Anilines have been widely used in medicine, in particular in acetaminophen pain killers. They are also used in organic materials, such as liquid crystals and organic light-emitting diodes. The ability to efficiently synthesize a new class of aniline derivatives will enable further developments in medical and materials science.
In a recent study, Yasuhiro Ishida, Itaru Nakamura, and Masahiro Terada at Tohoku University have reported that anilines (2), in which more than two substituents were placed sequentially, were synthesized from readily accessible substrates (1) (ortho-alkylated N-methoxyanilines) in a selective manner.
Until now, preparation of multiply substituted anilines by conventional synthetic methods has been inefficient due to low selectivity.
Researchers found the reaction in the current study was effectively promoted by cationic copper catalysts under mild reaction conditions.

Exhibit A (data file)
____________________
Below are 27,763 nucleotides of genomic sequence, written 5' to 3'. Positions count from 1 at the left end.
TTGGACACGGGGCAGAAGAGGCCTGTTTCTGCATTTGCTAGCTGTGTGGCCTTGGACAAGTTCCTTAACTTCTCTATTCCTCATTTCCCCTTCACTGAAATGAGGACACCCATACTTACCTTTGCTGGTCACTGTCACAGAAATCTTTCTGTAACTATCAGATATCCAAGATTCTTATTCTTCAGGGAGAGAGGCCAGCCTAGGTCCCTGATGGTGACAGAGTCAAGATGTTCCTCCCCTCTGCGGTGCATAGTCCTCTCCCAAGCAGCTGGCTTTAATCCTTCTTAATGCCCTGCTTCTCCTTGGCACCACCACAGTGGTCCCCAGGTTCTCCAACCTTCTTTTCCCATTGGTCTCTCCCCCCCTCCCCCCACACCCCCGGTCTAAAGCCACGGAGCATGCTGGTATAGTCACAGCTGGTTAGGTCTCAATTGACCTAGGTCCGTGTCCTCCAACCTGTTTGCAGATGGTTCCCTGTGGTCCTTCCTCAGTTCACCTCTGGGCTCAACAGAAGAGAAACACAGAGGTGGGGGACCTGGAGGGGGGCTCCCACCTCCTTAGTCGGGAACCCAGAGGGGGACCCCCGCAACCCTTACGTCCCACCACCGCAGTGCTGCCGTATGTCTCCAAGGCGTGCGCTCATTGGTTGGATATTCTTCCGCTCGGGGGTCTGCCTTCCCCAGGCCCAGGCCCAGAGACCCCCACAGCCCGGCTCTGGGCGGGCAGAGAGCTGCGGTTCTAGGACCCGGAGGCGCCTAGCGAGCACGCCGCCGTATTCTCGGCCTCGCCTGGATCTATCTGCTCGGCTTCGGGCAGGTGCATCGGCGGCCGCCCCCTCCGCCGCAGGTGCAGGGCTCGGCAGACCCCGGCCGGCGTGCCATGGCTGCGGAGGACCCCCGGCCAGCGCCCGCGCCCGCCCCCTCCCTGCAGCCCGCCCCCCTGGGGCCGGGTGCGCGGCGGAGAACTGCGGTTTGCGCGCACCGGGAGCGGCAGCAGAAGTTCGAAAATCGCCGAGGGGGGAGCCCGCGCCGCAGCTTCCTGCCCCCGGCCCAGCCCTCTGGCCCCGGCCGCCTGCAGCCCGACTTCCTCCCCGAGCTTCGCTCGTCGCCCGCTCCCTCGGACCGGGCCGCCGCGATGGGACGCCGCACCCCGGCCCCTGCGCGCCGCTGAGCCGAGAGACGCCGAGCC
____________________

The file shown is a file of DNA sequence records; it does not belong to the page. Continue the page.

Substrates which have a substituent at the para position were efficiently converted to the desired anilines in which the four substituent are sequentially arranged, in good yields. Since conventional methods for synthesizing multi-substituted anilines have required multiple steps and often suffered from low efficiency, the new method offers vast improvement.
Mechanistic studies suggest that the unique transformation is regarded as "domino rearrangement," in which the first [1,3] rearrangement of the methoxy group induces the second [1,2] rearrangement from the ortho position to the meta position.
It is expected that the products obtained by the new method will contribute to the development of medicine and organic materials. Further development of the catalytic domino rearrangement reaction will lead to fewer processes and selective synthesis of a wide variety of multi-substituted aromatic compounds.
Caption: Multi-substituted anilines (ortho-anisidines)
Authors: Ishida, Y.; Nakamura, I.; Terada, M.
Title: Copper-catalyzed Domino [1,3]/[1,2] Rearrangement for the Efficient Synthesis of Multisubstituted ortho-Anisidines
Journal: Journal of the American Chemical Society
Research and Analytical Center for Giant Molecules Graduate School of Science
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